*This tutorial will explain the XLOOKUP function of excel, which is a new lookup function for vertical and horizontal. Executing the last match, vlookup along with multiple criteria is now easier to accomplish as ABC.*

Hence this replaces the VLOOKUP function, thus it is more versatile and flexible wherein we can use it in various situations.

Technically, this excel function can look up ranges from vertical to horizontal. The good thing is this function can perform an exact match, approximate and even wildcards(*?) in partial matches.

Moreover, it can do searching of data from its first value and last value, unlike other functions like VLOOKUP, HLOOKUP, LOOKUP.

**XLOOKUP excel function syntax**

The XLOOKUP formula as the name suggests searches range or specified value of array which returns the corresponding value from another column. The syntax of the function can search both horizontally and vertically wherein executing exact match, approximate, and wildcard.

Here is the syntax:

XLOOKUP(lookup_value, lookup_array, return_array, [if_not_found], [match_mode], [search_mode])

ARGUMENTS | DESCRIPTION |

Lookup_value | The value to look up for. |

Lookup_array | The array or range where to search happens. |

Return_array | The array or range that returns the value. |

If_not_found (Optional) | The arguments return if the value is not found. Thus if forgotten returns #N/A error. |

Match_mode (Optional) | This argument performs the match type: 0 or omitted (default) – The Exact Match. Returns #N/A if not found. -1 – exact match or next smaller. If the value is not found it returns the nearest smaller value. 1 – exact match or next larger. The next large value is returned if an exact match is not found. 2 – wildcard match. |

Argument (Optional)Search_mode | It is the direction of search: -1 or omitted (default) – used to search from first to last -1 – look up a reverse order from last to first 2 – binary search on data relying on sorted in ascending order. -2 – binary search on data depending on sorted in descending order. |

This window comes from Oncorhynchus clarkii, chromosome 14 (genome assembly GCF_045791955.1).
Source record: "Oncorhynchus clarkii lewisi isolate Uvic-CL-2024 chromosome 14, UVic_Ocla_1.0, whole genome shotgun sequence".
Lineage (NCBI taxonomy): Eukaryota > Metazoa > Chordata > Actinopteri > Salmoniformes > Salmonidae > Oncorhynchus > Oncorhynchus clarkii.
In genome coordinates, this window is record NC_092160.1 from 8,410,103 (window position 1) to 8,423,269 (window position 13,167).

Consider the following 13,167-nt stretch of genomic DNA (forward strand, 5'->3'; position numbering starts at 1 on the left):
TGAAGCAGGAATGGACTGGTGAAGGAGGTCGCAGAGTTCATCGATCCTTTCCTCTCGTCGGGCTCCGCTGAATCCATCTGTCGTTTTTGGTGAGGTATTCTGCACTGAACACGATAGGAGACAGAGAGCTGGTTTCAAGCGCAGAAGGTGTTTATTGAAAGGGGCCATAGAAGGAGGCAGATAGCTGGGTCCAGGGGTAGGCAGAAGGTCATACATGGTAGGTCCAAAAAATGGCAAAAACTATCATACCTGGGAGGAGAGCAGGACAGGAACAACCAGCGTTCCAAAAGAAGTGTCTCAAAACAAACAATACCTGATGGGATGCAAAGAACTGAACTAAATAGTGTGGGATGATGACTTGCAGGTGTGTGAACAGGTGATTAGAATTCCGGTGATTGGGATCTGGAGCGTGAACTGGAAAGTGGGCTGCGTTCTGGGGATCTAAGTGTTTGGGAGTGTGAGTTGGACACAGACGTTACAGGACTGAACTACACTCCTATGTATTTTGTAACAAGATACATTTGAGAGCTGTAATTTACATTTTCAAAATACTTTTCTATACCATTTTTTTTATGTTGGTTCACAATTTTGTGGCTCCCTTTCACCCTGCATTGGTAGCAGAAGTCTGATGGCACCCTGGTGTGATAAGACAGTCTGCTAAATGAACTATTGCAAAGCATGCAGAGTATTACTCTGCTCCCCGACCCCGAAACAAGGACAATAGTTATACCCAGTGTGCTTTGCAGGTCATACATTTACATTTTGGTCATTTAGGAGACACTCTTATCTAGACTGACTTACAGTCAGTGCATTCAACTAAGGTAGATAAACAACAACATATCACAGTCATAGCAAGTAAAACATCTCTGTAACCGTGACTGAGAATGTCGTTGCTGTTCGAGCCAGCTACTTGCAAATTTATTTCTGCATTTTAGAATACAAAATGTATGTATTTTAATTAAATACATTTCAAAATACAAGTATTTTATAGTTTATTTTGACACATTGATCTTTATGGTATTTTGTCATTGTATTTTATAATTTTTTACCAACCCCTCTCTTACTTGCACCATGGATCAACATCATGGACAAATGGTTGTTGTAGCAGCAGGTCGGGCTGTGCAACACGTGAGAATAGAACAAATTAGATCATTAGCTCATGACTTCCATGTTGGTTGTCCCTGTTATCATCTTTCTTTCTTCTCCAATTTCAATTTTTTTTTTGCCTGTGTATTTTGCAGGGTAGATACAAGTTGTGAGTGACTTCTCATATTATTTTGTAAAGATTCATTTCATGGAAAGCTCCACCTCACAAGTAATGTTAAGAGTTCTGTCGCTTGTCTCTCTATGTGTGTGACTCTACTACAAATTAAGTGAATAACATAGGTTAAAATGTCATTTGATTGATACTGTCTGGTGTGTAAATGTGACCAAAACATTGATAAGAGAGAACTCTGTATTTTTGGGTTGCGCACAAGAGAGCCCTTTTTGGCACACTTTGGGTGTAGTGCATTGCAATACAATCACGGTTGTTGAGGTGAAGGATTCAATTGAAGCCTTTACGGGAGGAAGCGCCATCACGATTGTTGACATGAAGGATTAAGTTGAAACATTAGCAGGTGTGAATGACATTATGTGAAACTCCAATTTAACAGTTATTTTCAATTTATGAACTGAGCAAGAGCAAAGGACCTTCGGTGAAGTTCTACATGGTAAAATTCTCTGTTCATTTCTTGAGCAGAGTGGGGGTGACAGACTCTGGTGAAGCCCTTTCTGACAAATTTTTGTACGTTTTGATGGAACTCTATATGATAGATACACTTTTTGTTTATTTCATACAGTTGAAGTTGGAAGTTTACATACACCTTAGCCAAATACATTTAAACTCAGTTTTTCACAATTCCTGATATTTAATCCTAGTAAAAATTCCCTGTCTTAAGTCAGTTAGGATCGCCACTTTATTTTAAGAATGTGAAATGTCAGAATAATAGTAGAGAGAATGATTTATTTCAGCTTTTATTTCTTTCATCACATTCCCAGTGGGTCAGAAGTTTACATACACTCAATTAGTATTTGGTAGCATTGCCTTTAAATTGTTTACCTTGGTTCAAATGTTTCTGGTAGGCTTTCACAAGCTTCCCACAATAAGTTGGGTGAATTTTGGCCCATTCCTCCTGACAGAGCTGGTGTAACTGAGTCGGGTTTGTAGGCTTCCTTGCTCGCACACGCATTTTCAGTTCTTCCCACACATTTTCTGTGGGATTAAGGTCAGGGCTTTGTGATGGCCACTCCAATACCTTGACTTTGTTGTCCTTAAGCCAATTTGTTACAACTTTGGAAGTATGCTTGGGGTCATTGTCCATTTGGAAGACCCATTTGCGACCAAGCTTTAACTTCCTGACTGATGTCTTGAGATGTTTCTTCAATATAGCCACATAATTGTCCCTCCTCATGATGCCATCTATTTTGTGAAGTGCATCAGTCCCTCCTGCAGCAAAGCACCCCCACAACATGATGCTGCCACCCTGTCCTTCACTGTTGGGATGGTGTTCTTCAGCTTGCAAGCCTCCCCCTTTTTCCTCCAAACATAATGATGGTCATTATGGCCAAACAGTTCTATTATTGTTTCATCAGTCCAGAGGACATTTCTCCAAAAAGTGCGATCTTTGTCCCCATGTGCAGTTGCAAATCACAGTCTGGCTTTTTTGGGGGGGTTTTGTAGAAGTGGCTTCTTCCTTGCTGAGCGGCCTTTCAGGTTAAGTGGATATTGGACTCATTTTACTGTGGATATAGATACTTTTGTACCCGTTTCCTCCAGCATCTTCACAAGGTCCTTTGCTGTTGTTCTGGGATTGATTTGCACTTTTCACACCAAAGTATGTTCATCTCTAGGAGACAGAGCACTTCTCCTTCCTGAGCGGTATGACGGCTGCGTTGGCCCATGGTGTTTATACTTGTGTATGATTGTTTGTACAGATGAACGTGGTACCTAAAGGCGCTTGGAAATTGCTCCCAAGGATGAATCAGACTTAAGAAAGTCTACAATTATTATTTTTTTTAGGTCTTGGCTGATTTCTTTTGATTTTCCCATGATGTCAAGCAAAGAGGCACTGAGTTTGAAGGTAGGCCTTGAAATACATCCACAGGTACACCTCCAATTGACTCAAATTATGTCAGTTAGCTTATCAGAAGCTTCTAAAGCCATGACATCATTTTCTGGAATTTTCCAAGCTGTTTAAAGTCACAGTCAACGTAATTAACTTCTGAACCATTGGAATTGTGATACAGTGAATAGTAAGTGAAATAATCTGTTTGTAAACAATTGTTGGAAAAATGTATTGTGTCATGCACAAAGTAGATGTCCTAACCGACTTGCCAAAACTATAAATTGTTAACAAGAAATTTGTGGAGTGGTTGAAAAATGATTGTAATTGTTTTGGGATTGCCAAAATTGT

**How to Use Excel XLOOKUP Examples**

Here are the following examples that will indicate how useful this function. As you explore the given examples, you will discover significant usefulness of Microsoft Excel.

### Example 1: Basic Exact Match

This function returns the exact match by default. In the given example, we use XLOOKUP to obtain an average based on the exact match of students. The formula is like this:

`=XLOOKUP(I3,A2:A20,F2:F20)`

### Example 2: Basic Approximate Match

The best thing about this function it can provide a value for the *match_mode* argument. In the given example below, we are going to calculate the average of students named MAY which requires an approximate match. We supplied the formula -1 for match_mode. This will yield an approximate match or the next smallest.

The formula is given below:

=XLOOKUP(I5,A3:A21,F3:F21,,-1)

### Example 3: Not Found Message

Basically, like other functions, if it can’t find the value it will return #N/A error. However, it will supply a value not_found to do this just enclose it in double quotes (“”). Take a look at this example below:

`=XLOOKUP(J4,F2:F20, G2:G20,"Not found")`

You can customize this message as you like: “No match”, “Movie not found”, etc

#### Example 4: Two-way Lookup

This function also allows nesting wherein it will perform a two-way lookup. In our example below the entire row will retrieve by the inner xlookup which will be handed to the outer as a return array.

`=XLOOKUP(J5,B2:B20,G2:G20,XLOOKUP(J5,F2:F20,G2:G20))`

**XLOOKUP Multiple Criteria**

One of the advantages of XLOOKUP is to carry arrays which allow calculating multiple criteria using the direct lookup_array argument:

=XLOOKUP(H3,A2:A20,F2:G20)

## XLOOKUP vs Vlookup

This time will know what’s better between XLOOKUP and VLOOKUP. As mentioned above, it is more advantageous than VLOOKUP. Now let’s find out in the following list:

- The XLOOKUP can look up both vertically and horizontally.
- Unlike VLOOKUP which searches only the left column, XLOOKUP has no limitations it can absolutely look up any directions.
- XLOOKUP returns an exact match by default, unlike VLOOKUP which returns an approximate match as default.
- Wildcards come in handy, unlike other lookups which require more work.
- If you’re skillfully fond of xlookup you can able to drag all the columns you need to return required values.
- It allows searching with multiple criteria
- Alternatively
**,**you can customize your error message when the return value can not be found. - It allows you to insert and delete columns without compromising the formula, unlike VLOOKUP which uses column index numbers wherein a bit hassle when some columns are removed.
- It is efficient wherein it only holds return arrays and lookup data. Meanwhile, VLOOKUP requires the entire table calculations, which need more cells.

## XLOOKUP value error

This #VALUE! error happens when the lookup value and the return arrays are not compatible. For instance, the look-up horizontal array cannot return value from the vertical array.

## Conclusion

To sum up, we learn from the article XLOOKUP Function Step-by-Step Guide With Examples:

- XLOOKUP can perform with both horizontal and vertical arrays.
- #N/A error means lookup value is not found.
- The
*lookup_array*needs to have proportions which is compatible with the return_array argument nevertheless it will display #VALUE!

Thank you for reading!